The Common (Indian) Myna Pictures and Detail (Acridotheres tristis)

Common Myna, Indian Myna, Myna,
A Pair of a Common Myna 

The Common (Indian) Myna Pictures and Detail (Acridotheres tristis)


As the name suggests, this bird is very common in India and it is one of the most invasive birds in the present world. Common Myna is one such bird which makes her presence felt to you by coming very close to humans. 

In India, we can find this bird in big number with other species and subspecies of it. Common or Indian Myna is one bird about which maximum number of people must have knowledge that they exist because they are everywhere and they have best adapted themselves to the urban lifestyle. 

Common Myna, Close Up
Close up Common Myna

The scientific name of these birds is Acridotheres Tristis and they belong to the Sturnidae family of birds. Common Myna is native birds of Asia; however, now this bird is found in most parts of the world and in Australia, it is declared a threat to biodiversity.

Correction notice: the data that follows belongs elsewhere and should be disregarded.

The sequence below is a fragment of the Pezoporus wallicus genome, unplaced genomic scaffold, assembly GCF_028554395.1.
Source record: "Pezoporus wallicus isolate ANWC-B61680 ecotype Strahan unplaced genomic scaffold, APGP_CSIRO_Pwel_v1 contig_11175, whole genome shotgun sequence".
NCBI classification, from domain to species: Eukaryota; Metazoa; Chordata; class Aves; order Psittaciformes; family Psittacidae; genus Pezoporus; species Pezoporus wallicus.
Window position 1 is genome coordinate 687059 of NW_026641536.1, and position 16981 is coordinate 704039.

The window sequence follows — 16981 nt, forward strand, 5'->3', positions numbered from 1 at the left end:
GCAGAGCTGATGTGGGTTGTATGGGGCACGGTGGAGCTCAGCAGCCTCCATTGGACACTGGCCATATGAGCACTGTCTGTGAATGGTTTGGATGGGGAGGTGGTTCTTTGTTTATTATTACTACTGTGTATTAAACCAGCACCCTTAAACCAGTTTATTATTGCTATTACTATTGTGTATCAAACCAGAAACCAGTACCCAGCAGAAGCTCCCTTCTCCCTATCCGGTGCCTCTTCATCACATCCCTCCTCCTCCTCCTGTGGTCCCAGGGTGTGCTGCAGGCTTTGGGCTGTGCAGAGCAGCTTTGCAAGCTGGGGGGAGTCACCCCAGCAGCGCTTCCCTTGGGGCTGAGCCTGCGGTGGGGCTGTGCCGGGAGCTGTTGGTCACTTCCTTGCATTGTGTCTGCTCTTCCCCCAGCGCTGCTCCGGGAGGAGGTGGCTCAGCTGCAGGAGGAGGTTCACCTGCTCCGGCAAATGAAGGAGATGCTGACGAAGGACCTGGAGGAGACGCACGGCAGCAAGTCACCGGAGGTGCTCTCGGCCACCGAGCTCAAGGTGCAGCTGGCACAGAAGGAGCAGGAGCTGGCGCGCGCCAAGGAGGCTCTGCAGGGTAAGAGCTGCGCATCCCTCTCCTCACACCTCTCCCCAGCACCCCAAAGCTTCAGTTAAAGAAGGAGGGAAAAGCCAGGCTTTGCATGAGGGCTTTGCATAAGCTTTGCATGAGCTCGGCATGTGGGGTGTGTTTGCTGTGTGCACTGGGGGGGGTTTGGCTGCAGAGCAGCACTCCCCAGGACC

The main food of common myna is insects, human waste, seeds, grains, small reptiles, small mammals and fruits. With so long list of food, Common myna can survive anywhere, therefore, we find them now everywhere.

In my home, they come very often to take some share from the dog food, sometimes, when the dog doesn't eat his food, then this time is like a party for common Myna.

Common Myna, Dog Food,
Common Myna Looking for Dog Food

We can find this bird alone, in pairs, in groups or in mixed groups. It is common to see them walking to go close to food or to catch insects. Being declared an invasive species, its population is to decrease in some countries like Singapore.

Common Myna,
Close Up Two Common Myna
These birds are called flying rats in Australia because of their habits similar to rats. Though, they are helpful bids like crows and clean all human waste.

Some people also put common Myna in cages because of its sweet voice and speaking ability.

Common Myna
Common Myna
Sometimes, Common (Indian) Myna poses threat to other birds by displacing them from their natives nest. These birds fit best on the example of survival of the fittest.

All pics by Arvind Katoch

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